EPAÂ’s Green Power Partnership Top Partner Rankings Includes Companies with Fuel Cells

Apr 18, 2013 EPA has just released its Green Power Partnership Top Partner Rankings, highlighting the annual green power use of its partners – which range from Fortune 500® companies to local, state and federal governments.  Although fuel cells are barely recognized in the ratings, Fuel Cells 2000 knows that almost half of these partners have embraced fuel cell power generation (many of these partners are actually cited by EPA for their use of biogas). For example, in the EPA’s Top 20 On-site Generation rankings:
  • #1 on the list is Wal-Mart Stores Inc., cited for its use of biogas, solar and wind.  Wal-Mart now generates power at 26 of its California WalMart and Sam’s Club retail sites using Bloom Energy fuel cells powered by directed biogas.
  • #3 is Apple, included for its use of biogas.  Apple recently started up 10-MW fuel cell system at its Maiden, North Carolina data center that uses directed biogas.   The site is completely off-grid, powered both by the fuel cell system and solar photovoltaics.
  • #4 is BMW Manufacturing Company’s Greer, South Carolina facility, which uses biogas to fuel four gas turbines that supply about 10 MW of the plant’s power.  The biogas is sourced from the nearby Palmetto Landfill.  The plant also operates more than 230 fuel cell-powered forklifts and is in the midst of a project to determine the feasibility of converting some of the landfill methane to hydrogen fuel for its forklift fleet.
  • #5 is Coca-Cola Refreshments, which is recognized for its recently installed landfill-gas-to-energy system at an Atlanta facility.  But we want to note that in 2011 Coca-Cola subsidiary, Odwalla, installed a 500-kW Bloom Energy fuel cell system at its juice packaging facility in Dinuba, California that generates 30% of the plant’s power and operates using directed biogas.  In addition, Coca-Cola also has deployed natural gas-powered fuel cells to generate onsite power at facilities in California, New York and Connecticut, and operates fuel cell-powered forklifts at warehouses in North Carolina and California.
  • #10, the city of San Jose, California, is included for its use of solar power and biogas.  In 2012, the city installed a 1.4 MW fuel cell system at the San Jose/Santa Clara Water Pollution Control Plant that will generate power using methane (biogas) produced during the wastewater treatment process.  The Santa Clara Valley Transportation Authority has also announced plans to install a natural gas-powered fuel cell at its San Jose maintenance facility.
  • #11, the city of San Diego, California, is cited for generating power using biogas, small-hydro and solar power.   We know that three fuel cell power plants (a 2.8 MW fuel cell at the University of California, San Diego; a 1.4 MW fuel cell at San Diego’s South Bay Water Reclamation Plant: and a 300 kW fuel cell at San Diego’s Point Loma Wastewater Treatment Plant) use biogas generated at the Point Loma wastewater treatment plant as the primary fuel source.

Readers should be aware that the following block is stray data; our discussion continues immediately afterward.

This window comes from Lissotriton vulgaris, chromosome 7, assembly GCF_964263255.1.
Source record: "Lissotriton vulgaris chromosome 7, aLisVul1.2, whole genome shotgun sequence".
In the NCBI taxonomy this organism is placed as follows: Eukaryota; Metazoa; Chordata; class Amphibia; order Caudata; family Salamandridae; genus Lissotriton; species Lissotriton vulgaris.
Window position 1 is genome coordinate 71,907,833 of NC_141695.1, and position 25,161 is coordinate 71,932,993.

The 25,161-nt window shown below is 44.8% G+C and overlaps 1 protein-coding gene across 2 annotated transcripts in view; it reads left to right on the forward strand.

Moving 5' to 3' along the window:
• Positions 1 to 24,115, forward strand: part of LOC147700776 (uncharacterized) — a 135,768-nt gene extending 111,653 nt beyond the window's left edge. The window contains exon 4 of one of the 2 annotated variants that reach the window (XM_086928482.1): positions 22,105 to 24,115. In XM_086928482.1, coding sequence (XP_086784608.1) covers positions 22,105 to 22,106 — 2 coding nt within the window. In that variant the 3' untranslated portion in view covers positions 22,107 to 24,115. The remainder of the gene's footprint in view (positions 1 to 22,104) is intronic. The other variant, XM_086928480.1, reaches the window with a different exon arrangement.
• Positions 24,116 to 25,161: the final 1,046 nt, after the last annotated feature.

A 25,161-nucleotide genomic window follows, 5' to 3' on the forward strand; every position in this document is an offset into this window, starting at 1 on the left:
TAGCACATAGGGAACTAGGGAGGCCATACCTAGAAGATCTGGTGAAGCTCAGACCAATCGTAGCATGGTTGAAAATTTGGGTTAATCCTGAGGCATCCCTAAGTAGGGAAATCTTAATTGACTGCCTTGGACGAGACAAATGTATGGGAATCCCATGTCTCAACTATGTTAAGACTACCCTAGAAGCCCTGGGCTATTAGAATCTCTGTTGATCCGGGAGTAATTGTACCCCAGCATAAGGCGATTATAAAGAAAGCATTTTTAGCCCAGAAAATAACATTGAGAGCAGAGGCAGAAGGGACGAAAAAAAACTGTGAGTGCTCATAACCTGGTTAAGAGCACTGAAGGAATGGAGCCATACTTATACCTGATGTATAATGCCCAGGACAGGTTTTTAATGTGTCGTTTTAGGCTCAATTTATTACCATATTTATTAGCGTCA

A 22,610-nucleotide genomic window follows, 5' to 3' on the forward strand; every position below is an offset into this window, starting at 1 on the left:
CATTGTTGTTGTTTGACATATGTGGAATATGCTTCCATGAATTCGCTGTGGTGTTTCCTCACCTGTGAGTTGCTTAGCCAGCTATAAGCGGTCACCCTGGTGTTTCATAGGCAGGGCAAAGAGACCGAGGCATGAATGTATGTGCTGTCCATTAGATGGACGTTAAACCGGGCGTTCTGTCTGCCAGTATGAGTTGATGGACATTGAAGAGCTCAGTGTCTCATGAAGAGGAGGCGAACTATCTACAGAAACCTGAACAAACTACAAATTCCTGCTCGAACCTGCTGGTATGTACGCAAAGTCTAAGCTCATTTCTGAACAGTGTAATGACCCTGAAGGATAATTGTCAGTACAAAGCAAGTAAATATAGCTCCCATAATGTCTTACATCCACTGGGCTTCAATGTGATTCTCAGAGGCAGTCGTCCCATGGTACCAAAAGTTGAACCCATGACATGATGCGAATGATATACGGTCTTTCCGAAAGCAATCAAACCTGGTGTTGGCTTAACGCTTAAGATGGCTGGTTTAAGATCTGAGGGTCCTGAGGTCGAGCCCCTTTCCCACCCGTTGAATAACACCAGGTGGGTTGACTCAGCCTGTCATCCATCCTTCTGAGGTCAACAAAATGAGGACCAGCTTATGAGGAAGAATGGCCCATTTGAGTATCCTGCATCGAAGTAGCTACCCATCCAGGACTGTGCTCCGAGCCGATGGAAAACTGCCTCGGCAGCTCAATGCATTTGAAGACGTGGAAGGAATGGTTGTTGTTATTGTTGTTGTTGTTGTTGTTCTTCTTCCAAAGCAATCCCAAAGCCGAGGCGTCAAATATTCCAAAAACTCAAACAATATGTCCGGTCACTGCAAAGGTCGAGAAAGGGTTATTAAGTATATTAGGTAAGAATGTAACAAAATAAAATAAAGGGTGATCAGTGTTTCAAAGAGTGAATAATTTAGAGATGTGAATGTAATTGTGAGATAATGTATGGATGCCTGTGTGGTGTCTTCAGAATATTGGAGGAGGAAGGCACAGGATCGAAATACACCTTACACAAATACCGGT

• #14, Adobe Systems is cited by EPA for its fuel cell use (yay!):  “In late 2010, Adobe announced the installation of 12 Bloom Energy fuel cells at its San Jose campus. These fuel cells collectively provide approximately 30 percent of the campus' electricity needs, and after planned upgrades take place in 2012, they are expected to meet 80 percent of Adobe's San Jose power consumption. To reduce its use of fossil fuels, Adobe purchases green power in the form of clean biogas sourced from a landfill to power the fuel cells.”
  • #18, Safeway, is recognized for using biogas, solar, and wind power.  We know that in 2009, Safeway installed fuel cells at a new retail site in Santa Cruz, California.  This site uses 100 percent renewable energy:  the fuel cells provide 60-70 percent of the store’s power, while 896 solar panels on the roof deliver 30-35 percent of the power.
  • #19, City of Tulare, California, is also recognized for its fuel cell (another yay!): “Tulare currently generates on-site power with biogas fuel cells and solar photovoltaic panels at its wastewater treatment plant, which has reduced the overall operating costs of the plant and saved its sewer customers money in the long run.”
Hopefully, in future years, the EPA will call even more attention to their partners’ use of fuel cell technology! Green Power Partnership Top Partner Rankings: http://www.epa.gov/greenpower/toplists/ EPA’s Top 20 On-site Generation Rankings: http://www.epa.gov/greenpower/toplists/top20onsite.htm For more information on how companies are using fuel cells, please visit http://www.fuelcells.org/images/wp-import/2012/12/FC-Business-Case-2012.pdf

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